About one hundred academics, politicians and the diplomatic corps gathered on March 6 to discuss, under the auspices of the EU-LAC Foundation and the Ibero-American General Secretariat (SEGIB) on “Latin America and the Caribbean in the context of changes: Opportunities and challenges for the EU.” The forum, held at the Representation of the city-state of Hamburg in Berlin, was inaugurated by the President of the EU-LAC Foundation, Benita Ferrero-Waldner, and counted with Enrique Iglesias, the Ibero-American Secretary, as a guest of honour. The interventions of Ferrero-Waldner and Iglesias were preceded by welcoming remarks of the Secretary of State of the Senate of Hamburg, Wolfgang Schmidt, and the Secretary of State of the German Ministry of Foreign Affairs, Stephan Steinlein.
Mr. Iglesias analysed through historical perspective the situation in Latin America and highlighted the progress made in recent decades, especially in the fight against poverty and fiscal policy, but said he would like to see more equality, more social policies, more institutional development and more productivity stimulus. “We have advanced, but there is still a long way to the Promised Land,” he said.
The Ibero-American Secretary also referred to the public protests that occur in the region, although without mentioning specific countries or engaging in ideological parallelism, because, we can “no longer speak of left nor right,” from his point of view.
In his opinion, many of the current difficulties are the result of economic change that is occurring in the world, which he referred to as “the greatest in the history of mankind.”
He explained that, in the case of Latin America, this change has meant the end of what he called “the American Cycle” in favour of “the Chinese Cycle,” a shift of forces that opens a relationship, still “to be defined,” between China and Latin America and which, according to Iglesias, should be used by Latin America to truly access the “value chain” because “it would be an error to live only of the raw materials,” he said.
VALIDITY OF THE EUROPEAN SOCIAL MODEL
Benita Ferrero-Waldner, in the same vein, said that the changes that are detected in Europe and Latin America, although distinct, are part of a global change. Thus, meanwhile the economic crisis takes its toll on the mind and vision of many Europeans; Latin America attends the emancipation of the middle class that has emerged after years of growth.
“In both hemispheres, a generation was born with an entrepreneurial spirit thinking not only for themselves, which is essential for democracy, but seeking to make their own path,” said the EU-LAC Foundation President.
In this context, she noted the risk that both regions could be tempted to leave the bases on which they built their societies on the alleged lack of credibility of the European social model, a debate to which Ferrero-Waldner anticipated her response, confirming that she is convinced by this model, “valid for Europe and other regions in the world,” she said.
The President was equally convinced of the need to maintain and strengthen international ties with the argument that “we must find common solutions to global challenges” and that the major changes that faced by the European Union, Latin America and the Caribbean (LAC), far from being a danger, are “a unique opportunity” to strengthen ties and find answers that would “allow us to shape the world.”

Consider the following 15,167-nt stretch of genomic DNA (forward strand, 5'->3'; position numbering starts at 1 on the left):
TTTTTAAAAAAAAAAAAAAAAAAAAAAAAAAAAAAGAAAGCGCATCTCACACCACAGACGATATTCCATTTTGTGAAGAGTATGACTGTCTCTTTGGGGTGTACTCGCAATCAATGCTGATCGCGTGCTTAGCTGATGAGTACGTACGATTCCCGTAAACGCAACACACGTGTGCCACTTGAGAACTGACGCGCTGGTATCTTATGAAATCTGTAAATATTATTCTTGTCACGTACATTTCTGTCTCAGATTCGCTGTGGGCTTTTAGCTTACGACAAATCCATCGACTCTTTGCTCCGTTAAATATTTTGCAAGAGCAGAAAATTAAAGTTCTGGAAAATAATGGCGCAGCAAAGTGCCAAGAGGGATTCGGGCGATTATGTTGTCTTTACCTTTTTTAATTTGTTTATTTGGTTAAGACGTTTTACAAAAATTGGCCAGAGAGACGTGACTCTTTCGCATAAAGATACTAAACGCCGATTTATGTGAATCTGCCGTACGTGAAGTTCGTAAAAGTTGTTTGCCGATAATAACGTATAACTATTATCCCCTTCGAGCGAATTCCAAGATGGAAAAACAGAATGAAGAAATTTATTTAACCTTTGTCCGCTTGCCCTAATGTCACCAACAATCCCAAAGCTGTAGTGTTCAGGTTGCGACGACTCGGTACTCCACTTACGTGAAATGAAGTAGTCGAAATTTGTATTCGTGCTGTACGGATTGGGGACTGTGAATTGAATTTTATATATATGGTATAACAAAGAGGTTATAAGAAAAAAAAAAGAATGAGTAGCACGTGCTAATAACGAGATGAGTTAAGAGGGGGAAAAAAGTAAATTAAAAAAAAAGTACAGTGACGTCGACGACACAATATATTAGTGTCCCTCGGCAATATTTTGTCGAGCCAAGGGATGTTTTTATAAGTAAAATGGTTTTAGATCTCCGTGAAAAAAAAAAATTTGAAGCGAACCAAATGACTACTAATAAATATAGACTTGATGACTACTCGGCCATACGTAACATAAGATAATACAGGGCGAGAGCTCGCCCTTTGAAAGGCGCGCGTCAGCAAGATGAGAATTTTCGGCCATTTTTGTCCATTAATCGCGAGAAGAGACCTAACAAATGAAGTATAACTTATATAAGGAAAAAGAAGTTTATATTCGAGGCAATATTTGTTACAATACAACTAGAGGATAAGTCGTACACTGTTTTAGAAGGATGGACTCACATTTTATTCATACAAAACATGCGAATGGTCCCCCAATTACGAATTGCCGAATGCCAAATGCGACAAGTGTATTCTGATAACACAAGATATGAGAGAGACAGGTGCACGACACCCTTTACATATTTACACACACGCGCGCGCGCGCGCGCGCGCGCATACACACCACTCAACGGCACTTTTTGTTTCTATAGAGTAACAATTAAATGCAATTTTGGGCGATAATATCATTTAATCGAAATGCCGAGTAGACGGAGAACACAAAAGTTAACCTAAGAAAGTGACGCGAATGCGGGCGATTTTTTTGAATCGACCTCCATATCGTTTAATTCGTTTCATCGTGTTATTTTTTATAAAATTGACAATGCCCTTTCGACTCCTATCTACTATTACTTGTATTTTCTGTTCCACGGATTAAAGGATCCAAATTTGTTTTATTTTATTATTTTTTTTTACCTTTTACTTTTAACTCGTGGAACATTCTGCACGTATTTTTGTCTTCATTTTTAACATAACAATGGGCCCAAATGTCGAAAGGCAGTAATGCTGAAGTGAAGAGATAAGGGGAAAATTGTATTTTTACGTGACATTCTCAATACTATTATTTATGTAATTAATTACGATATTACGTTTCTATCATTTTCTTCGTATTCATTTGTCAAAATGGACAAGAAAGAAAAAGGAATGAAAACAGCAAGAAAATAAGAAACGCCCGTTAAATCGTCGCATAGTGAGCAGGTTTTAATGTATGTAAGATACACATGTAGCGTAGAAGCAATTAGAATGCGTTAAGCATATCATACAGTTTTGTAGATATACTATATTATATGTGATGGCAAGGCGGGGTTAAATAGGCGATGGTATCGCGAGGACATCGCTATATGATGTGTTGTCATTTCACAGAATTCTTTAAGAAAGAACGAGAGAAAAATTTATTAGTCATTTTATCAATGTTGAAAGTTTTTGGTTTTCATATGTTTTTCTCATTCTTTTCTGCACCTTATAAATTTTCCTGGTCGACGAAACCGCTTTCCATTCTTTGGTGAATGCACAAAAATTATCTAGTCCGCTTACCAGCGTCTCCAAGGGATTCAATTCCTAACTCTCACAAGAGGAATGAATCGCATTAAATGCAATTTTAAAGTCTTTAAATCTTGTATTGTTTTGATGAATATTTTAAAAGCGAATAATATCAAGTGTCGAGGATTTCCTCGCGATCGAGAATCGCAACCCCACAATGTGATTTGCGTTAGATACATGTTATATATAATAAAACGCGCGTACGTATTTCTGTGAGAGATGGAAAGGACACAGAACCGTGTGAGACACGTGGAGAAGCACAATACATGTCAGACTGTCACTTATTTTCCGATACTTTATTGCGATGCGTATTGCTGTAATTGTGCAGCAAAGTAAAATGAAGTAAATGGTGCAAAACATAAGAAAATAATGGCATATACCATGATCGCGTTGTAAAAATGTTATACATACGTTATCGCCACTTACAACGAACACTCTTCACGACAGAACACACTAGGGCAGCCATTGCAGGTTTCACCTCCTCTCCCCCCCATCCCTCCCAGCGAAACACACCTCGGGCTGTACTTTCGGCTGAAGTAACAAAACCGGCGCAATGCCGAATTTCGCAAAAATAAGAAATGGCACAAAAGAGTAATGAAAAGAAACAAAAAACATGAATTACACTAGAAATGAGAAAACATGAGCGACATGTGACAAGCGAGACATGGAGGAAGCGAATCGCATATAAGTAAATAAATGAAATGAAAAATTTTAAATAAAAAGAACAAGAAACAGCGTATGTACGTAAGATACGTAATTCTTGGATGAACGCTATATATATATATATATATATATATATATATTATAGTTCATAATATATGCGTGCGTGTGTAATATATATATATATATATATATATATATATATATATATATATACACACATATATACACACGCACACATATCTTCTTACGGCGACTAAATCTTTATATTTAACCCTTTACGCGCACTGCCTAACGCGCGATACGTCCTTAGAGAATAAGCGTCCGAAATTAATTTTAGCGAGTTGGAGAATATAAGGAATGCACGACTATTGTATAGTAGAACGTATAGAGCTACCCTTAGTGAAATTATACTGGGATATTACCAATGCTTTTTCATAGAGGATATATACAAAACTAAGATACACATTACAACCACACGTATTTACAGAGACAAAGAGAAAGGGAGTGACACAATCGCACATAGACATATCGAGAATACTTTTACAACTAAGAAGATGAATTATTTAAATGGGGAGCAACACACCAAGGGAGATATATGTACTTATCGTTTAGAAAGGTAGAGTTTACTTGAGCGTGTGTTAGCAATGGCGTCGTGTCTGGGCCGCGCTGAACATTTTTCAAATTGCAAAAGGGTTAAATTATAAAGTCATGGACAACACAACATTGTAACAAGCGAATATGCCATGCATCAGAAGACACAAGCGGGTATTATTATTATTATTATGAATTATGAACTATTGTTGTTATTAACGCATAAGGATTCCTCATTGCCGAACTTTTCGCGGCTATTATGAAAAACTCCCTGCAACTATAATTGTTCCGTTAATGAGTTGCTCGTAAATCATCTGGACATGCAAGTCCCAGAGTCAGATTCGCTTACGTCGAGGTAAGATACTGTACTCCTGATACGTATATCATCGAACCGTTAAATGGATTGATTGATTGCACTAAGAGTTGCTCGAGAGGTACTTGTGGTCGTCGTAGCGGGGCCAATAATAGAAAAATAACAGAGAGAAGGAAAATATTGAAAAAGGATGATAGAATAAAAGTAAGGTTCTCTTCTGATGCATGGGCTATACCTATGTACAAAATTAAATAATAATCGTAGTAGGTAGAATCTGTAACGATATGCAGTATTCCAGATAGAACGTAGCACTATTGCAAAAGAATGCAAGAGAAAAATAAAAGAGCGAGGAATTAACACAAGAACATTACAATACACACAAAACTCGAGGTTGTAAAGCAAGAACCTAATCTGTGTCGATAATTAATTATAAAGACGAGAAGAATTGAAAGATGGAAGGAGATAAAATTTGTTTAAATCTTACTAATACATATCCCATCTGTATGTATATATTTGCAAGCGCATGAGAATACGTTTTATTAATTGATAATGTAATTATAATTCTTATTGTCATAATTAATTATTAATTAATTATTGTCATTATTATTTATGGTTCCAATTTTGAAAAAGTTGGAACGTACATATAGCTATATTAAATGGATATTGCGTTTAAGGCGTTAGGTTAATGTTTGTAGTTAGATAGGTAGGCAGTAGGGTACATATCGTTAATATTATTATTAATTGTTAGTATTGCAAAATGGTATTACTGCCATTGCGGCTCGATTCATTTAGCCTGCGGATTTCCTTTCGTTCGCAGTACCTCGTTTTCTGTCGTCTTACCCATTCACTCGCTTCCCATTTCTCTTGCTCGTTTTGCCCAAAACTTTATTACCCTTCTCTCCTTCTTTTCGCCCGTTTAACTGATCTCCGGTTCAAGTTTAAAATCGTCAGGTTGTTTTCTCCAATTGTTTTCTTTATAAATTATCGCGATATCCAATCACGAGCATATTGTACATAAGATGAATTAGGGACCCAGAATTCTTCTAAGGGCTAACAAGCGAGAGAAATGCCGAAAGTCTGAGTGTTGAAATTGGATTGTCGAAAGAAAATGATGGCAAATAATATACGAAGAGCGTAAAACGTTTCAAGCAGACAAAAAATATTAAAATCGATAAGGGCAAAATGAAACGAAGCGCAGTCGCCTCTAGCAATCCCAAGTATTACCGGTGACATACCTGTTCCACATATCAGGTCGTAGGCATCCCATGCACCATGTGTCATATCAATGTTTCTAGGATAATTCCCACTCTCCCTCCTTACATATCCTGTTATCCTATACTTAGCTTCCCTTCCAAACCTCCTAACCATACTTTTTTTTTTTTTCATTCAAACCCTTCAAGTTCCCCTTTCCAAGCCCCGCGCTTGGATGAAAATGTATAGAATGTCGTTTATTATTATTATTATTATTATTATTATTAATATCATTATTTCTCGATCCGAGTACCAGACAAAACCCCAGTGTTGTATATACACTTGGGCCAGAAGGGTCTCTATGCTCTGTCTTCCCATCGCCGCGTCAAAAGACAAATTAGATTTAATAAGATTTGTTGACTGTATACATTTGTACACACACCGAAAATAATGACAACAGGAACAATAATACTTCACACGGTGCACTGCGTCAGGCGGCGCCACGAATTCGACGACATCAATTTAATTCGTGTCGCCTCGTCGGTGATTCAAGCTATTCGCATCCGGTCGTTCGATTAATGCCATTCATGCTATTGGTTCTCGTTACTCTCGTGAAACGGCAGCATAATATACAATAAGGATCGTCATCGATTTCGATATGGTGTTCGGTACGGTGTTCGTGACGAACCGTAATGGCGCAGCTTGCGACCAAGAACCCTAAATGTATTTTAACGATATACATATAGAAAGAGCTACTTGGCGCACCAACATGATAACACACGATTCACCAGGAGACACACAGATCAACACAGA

THE SUMMITS DO NOT BRING THE PEOPLE TOGETHER
Mr. Schmidt spoke about the “pride” of a city traditionally open to the world as Hamburg to host the headquarters of the EU-LAC Foundation, while Mr. Steinlein appealed to boost the bi-regional relations in a broad sense, for, amongst others, overcome the indifference with which some European countries perceive Latin America.
The Secretary of State drew a parallel between the revolts in Ukraine and Venezuela to wonder why the fight for democracy in Caracas has so little resonance on this side of the Atlantic, being common values treated in both cases.
“The Summits – held regularly between the Heads of State and/or Government of the EU and LAC – are not what unites the two regions. The dialogue of civil society does it,” he said.
The Director for the Americas of European External Action Service, Roland Schäfer, also invited to the Forum, referred to Venezuela as well, but to point in the line defended by Ferrero-Waldner that the protests have to do with the phenomenon of middle classes, “much more aware of their rights than in the past.”
He added that, apart from the specific cases, the trend in Latin America is the stability and this is something that “can not be wiped off the map.”
COPYING THE MOST DIFFICULT PART
The Forum “Latin America and the Caribbean in the context of changes: Opportunities and challenges for the EU” also included the contribution of the President of the Maison de l’Amerique Latine, Alain Rouquié; Interim President of the German Institute of Global and Area Studies, Detlef Nolte; Director of the OECD’s Development Centre, Mario Pezzini; the Executive Secretary of ECLAC, Alicia Bárcena; and the manager of the Integration and Trade sector of the IDB, Antoni Estevadeordal.
Mr. Estevadeordal made a review of the regional integration processes in Latin America and the Caribbean and believed that these processes should copy some of the least talked aspects of the UE, such as the physical integration, infrastructure and social cohesion.
“In Latin America, however, the most difficult parts started to be copied, customs and monetary union,” said Estevadeordal thereby opening an intense debate.
Read the EU-LAC Foundation President speech [in Spanish] here.
See the photos of the event on EU-LAC Foundation Flickr Gallery here.